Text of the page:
A passerby could easily miss the new UCCA Dune Art Museum, by Li Hu and Huang Wenjing of Beijing-based OPEN Architecture. Located on a strip of sand on the Bohai Sea—not far from Beidaihe, the summer retreat of China’s Communist Party leaders—the 10,000-square-foot museum lies mostly hidden, literally buried within one of the last remaining natural dune formations on the country’s northeast coast.
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From the outside, just a few tubular skylights, a small stair tower, and glimpses of the parabolic concrete shells tracing the museum’s outdoor terraces poke out from the sand and scrub. Inside, daylight filters generously into a warren of seven otherwise cavernous galleries, their dome-like spaces warping and shape-shifting like a cluster of giant soap bubbles fossilized in concrete. “It connects to something ancient and timeless,” Li says of the project, whose three terraces open to expansive sea views. “We wanted to encourage people to think about their relationship with art, and with nature,” Huang adds.
While the museum opened in October as an outpost of the well-regarded Ullens Center for Contemporary Art in Beijing, its function wasn’t fully determined at first. Situated in a quiet corner of a sprawling, impeccably pruned enclave of luxury homes, shops, and resort hotels, OPEN’s project is one of several “follies”—including a widely publicized library and chapel by the Chinese studio Vector Architects—that were commissioned for the beachfront by Aranya, the property developer.
The original brief vaguely called for a space for art and dining. Midway, the art took over, prompting OPEN to convert a planned kitchen into the museum’s only somewhat rectangular gallery (a small café remains). However, changes in program were hardly the only cause for improvisation. The museum’s construction called for excavating the existing dune and erecting the museum’s structure before replacing the sand on top. (“We built into the dune in order to save it,” Li says of the formation, which would probably have been slated for demolition.) The entire building—including a dramatic, structural spiral stair leading up to the dune’s ridge—would be cast in concrete. But the question remained as to how.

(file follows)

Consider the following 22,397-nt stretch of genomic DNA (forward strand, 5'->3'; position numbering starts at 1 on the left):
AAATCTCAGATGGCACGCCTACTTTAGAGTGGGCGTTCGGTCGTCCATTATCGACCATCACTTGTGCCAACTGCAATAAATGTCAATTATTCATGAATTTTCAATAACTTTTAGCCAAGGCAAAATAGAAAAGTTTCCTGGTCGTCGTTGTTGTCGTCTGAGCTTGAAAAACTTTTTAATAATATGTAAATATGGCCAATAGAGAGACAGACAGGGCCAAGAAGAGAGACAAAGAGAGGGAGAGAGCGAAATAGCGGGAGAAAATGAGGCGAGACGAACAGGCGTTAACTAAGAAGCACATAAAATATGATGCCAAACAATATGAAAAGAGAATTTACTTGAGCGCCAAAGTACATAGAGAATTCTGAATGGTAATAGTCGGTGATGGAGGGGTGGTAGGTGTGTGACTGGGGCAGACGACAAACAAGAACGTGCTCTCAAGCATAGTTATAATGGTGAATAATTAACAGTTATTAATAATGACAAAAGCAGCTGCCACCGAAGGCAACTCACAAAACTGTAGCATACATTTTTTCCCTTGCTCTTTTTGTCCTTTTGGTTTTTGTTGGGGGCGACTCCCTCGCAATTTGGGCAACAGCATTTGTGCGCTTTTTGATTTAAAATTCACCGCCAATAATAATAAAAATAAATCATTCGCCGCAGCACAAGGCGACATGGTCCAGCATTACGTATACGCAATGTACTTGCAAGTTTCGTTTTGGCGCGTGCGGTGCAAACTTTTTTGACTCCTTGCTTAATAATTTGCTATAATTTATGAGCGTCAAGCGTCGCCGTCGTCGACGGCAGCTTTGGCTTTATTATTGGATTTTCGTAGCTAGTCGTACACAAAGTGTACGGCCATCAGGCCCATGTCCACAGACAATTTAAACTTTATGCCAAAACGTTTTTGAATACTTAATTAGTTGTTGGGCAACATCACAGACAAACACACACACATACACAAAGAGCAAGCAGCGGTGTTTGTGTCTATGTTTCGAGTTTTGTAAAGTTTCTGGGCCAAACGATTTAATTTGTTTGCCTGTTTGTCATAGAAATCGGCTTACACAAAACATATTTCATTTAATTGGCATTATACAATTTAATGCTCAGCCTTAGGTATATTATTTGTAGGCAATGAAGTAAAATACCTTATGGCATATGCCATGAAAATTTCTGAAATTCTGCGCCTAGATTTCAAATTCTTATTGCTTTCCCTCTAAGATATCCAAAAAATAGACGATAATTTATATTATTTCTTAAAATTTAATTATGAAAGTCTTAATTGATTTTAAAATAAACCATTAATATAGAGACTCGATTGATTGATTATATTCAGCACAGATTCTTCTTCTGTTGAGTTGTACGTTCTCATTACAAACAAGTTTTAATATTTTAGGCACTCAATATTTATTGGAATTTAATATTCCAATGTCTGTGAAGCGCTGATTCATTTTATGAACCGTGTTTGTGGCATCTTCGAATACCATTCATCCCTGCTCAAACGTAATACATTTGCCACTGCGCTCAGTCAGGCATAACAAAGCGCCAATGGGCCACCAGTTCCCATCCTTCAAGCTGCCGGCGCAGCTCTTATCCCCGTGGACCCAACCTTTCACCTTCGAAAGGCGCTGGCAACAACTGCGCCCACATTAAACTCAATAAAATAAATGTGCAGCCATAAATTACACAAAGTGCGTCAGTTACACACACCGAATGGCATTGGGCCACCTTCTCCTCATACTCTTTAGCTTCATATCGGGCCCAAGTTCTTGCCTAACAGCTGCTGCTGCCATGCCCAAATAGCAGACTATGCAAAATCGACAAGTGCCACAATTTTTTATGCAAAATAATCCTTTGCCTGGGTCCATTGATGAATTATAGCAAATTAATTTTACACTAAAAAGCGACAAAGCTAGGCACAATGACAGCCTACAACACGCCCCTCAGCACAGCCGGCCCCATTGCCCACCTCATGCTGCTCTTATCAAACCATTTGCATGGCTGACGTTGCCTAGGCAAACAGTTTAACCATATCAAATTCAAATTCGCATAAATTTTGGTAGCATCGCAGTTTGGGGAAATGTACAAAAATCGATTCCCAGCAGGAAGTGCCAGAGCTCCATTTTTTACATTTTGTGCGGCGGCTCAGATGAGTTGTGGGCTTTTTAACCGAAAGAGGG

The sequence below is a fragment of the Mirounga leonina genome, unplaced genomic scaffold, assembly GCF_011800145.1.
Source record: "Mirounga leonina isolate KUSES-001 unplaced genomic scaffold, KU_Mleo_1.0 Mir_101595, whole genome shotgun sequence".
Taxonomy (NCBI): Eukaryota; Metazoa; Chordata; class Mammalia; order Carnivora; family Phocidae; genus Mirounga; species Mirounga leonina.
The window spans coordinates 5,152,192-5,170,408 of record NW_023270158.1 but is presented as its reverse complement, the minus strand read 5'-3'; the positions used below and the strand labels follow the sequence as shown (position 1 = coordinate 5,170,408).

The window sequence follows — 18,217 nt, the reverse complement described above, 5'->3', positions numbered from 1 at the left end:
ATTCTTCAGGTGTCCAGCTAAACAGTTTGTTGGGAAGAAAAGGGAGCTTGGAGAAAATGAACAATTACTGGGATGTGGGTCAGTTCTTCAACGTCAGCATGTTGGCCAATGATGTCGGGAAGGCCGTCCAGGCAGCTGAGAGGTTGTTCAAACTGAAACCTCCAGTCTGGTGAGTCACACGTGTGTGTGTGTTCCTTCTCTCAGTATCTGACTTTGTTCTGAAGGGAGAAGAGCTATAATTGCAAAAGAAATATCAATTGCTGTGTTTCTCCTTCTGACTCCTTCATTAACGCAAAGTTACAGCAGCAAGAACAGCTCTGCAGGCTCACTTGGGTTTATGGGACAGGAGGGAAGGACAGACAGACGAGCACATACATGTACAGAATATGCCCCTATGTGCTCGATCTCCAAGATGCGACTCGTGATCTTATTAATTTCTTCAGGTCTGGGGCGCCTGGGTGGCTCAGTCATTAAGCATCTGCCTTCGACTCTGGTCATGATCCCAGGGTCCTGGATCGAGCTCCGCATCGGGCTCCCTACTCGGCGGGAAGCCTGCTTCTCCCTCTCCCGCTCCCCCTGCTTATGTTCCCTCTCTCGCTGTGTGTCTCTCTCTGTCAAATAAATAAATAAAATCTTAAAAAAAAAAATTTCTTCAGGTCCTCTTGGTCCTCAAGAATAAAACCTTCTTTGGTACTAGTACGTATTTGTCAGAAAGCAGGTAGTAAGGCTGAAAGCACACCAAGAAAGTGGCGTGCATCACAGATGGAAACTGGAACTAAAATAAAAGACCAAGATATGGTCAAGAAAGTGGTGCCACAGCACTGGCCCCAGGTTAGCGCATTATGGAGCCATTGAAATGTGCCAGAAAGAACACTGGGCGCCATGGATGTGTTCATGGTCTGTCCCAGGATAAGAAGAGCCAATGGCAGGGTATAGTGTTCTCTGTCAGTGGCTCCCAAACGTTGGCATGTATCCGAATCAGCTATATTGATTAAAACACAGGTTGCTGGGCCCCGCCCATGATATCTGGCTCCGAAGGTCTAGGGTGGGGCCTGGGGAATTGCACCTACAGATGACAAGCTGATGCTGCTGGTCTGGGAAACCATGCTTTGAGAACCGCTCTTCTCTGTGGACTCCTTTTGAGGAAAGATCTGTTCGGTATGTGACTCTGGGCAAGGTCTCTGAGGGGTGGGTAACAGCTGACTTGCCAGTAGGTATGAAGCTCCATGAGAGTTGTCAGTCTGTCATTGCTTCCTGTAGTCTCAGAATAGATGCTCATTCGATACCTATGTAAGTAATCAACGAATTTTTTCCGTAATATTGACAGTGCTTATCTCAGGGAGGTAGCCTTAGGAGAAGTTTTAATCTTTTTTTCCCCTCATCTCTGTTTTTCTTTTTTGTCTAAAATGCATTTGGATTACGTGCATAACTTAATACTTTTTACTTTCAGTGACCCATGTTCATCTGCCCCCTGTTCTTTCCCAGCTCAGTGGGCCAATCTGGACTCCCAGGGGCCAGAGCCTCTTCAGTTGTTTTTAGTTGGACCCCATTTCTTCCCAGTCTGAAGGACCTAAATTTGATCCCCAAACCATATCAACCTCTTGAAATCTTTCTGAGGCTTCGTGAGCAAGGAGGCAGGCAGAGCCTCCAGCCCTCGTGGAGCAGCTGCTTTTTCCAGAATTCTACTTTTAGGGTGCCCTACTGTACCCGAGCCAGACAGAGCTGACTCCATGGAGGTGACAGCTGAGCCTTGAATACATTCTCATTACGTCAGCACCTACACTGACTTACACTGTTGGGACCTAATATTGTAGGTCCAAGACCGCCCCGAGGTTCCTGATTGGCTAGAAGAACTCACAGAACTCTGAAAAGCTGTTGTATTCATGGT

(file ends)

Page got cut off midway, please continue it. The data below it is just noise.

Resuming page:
Li and Huang took broad license in exploring possibilities. They considered specially fabricating steel ribs and trusses that could support concrete formwork. However, that proved to be too time-consuming and costly. They explored using CNC-milled foam, but the foam would be too fragile. Taking an experimental and conceptual leap, they even looked at erecting mounds of sand that could be sprayed in shotcrete and then hollowed out once the latter set—“sort of obvious, given the context,” Li says—or, even more radically, doing the same using blocks of ice. (“We first visited here in winter, and were struck by how the ocean was frozen,” Huang explains.)
In the end, the answer was indeed right in front of them, floating on the water. The surrounding area is known for its fishing boats. And with more advanced fabrication techniques being unfeasible, the architects turned to the local contractors, whose experience in boat construction meant they knew how to create complex curves in wood.